Towards smart dairy nutrition: Improving sustainability and economics of dairy productionönleben M., Mentschel J., Střelec L. (2020): Towards smart dairy nutrition: Improving sustainability and economics of dairy production. Czech J. Anim. Sci., 65: 153-161.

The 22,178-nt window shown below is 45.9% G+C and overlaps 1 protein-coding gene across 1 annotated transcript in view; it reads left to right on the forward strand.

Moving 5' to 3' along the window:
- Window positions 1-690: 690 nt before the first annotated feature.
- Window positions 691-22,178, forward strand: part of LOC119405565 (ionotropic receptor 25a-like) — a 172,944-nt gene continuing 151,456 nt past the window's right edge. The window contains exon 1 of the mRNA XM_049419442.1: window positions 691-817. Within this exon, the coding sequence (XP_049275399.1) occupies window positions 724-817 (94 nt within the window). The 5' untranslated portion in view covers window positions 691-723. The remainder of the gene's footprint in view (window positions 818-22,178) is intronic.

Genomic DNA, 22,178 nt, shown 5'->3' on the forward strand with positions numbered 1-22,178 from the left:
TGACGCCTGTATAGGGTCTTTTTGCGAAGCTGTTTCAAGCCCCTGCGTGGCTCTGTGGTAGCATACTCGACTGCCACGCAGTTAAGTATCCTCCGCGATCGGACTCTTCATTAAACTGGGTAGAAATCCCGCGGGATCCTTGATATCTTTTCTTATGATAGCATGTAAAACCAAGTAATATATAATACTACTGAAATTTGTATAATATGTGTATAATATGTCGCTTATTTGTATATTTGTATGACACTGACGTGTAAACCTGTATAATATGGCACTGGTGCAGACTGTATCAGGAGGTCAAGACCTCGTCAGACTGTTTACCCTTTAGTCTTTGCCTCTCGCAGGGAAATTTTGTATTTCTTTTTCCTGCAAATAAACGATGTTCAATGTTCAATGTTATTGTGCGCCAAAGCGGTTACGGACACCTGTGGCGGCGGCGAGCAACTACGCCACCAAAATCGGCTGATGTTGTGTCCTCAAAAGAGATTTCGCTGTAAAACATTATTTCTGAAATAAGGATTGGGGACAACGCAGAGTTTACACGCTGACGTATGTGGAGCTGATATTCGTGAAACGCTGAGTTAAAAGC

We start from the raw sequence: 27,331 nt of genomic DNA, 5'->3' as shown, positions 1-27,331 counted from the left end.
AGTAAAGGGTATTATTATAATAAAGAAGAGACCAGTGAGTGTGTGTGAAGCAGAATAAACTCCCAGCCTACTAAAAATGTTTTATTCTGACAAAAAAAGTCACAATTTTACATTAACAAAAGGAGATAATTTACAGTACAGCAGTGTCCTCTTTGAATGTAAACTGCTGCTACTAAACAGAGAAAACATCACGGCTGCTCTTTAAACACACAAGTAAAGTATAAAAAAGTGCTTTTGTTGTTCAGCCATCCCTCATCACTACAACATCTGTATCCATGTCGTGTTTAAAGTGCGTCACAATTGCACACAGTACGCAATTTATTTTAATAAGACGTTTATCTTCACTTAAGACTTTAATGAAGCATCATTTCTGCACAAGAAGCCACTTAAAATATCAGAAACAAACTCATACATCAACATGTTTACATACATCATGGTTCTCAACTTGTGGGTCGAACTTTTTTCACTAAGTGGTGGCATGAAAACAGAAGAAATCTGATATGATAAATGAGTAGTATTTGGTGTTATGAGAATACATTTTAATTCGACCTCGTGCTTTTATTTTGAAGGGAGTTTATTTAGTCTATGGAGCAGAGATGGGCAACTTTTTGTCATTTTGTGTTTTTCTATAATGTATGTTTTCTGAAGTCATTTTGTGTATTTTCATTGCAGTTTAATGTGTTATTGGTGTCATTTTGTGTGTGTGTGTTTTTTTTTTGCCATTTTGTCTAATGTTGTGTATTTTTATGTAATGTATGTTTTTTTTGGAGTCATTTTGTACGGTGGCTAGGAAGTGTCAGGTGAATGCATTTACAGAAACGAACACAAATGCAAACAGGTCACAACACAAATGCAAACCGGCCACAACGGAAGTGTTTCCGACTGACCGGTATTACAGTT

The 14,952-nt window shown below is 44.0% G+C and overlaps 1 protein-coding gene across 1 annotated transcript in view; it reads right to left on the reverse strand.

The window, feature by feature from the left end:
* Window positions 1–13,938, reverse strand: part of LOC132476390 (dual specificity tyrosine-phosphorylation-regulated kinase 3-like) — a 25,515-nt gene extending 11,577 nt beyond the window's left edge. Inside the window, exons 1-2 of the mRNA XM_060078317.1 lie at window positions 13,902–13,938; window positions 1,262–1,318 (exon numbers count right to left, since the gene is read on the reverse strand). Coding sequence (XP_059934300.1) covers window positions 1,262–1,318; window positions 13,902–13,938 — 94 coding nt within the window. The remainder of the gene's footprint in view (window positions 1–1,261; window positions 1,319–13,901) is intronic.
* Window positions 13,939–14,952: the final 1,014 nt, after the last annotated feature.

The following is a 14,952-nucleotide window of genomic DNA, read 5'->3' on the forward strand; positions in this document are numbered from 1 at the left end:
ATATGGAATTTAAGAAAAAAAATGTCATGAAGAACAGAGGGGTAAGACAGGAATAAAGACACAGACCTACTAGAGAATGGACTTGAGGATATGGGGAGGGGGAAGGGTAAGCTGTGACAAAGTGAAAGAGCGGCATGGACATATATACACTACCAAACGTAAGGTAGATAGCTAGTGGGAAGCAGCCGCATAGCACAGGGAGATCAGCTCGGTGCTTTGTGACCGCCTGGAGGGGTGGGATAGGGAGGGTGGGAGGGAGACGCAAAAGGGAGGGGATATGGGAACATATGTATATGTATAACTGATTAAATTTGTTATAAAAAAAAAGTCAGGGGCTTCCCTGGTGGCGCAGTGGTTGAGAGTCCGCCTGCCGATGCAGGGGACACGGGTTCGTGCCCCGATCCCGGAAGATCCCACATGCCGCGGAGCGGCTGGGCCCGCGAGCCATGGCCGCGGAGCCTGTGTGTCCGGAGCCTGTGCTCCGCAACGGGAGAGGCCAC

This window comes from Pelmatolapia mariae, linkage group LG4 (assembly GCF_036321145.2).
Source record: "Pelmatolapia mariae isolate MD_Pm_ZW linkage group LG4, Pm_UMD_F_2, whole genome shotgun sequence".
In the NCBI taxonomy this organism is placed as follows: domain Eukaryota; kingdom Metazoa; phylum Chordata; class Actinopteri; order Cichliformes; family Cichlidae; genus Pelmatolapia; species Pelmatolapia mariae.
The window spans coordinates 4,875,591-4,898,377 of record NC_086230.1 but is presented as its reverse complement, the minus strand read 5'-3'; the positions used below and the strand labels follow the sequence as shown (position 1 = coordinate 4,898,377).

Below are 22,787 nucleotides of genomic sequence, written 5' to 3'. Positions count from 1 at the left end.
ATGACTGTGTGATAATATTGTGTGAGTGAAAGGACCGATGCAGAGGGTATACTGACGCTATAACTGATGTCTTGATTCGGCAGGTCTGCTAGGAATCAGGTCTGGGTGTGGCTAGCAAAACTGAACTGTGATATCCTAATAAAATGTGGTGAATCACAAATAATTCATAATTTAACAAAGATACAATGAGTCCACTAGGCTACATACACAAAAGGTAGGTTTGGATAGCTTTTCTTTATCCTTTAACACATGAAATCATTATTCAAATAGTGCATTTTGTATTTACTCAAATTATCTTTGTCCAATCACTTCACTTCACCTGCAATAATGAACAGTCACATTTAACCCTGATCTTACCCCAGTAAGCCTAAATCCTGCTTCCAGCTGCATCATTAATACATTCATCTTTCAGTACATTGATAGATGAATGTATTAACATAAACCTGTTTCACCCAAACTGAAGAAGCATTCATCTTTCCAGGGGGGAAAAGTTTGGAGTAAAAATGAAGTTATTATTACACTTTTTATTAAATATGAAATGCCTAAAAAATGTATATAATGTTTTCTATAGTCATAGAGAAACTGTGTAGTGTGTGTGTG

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Tosatisfy increasing food and nutrient supply requirements forour growing future human population, farmers and staple food producers carry vital responsibilities. Especially farmers with ruminant livestock like dairy cows transform otherwise forhuman consumption unsuitable fibre into highly nutritious milk and meat. Nevertheless, dairy farmers are challenged increasingly bythe consequences of global warming. Economic risks like feed supply and volatile commodity prices need tobe balanced, also taking into account theincreasing environmental awareness of end-customers. Focusing just onemissions, dairy production is contributing anessential part of thetotal carbon footprint emitted bythe agricultural sector. Since rumen degradability of feed was identified bythe Food and Agriculture Organization of theUnited Nations as one of themost influential parameters inreducing thecarbon footprint of dairy farming, thedesire toexploit leverage potential forefficiency increases can be considered exceptionally high. Although thepositive effects of improved feed, inother words, neutral detergent fibre rumen degradability fordairy farming are well understood, detailed information onthe correct management toobtain well digestible feed sources is still missing. Using thesmart dairy nutrition ration formulation concept, applying readily on-farm available digitized data and management information theobjectives of this study were: 1) toassess theinfluential parameters which govern neutral detergent fibre rumen degradability of corn silage, using aset of 584 corn silages from multiple years, and 2) toevaluate within anintegrated dairy production set up theeconomic and ecological improvement potential byfeeding asubset of 28 different corn silages, including detailed variety information. Results show that theneutral detergent fibre rumen degradability is primarily governed byvariety choice and can be four times more important than thecorrect harvest stage decision. Byfeeding corn silage varieties with high neutral detergent fibre rumen degradability, monetary income could be increased by~10% while simultaneously reducing manure accumulation.

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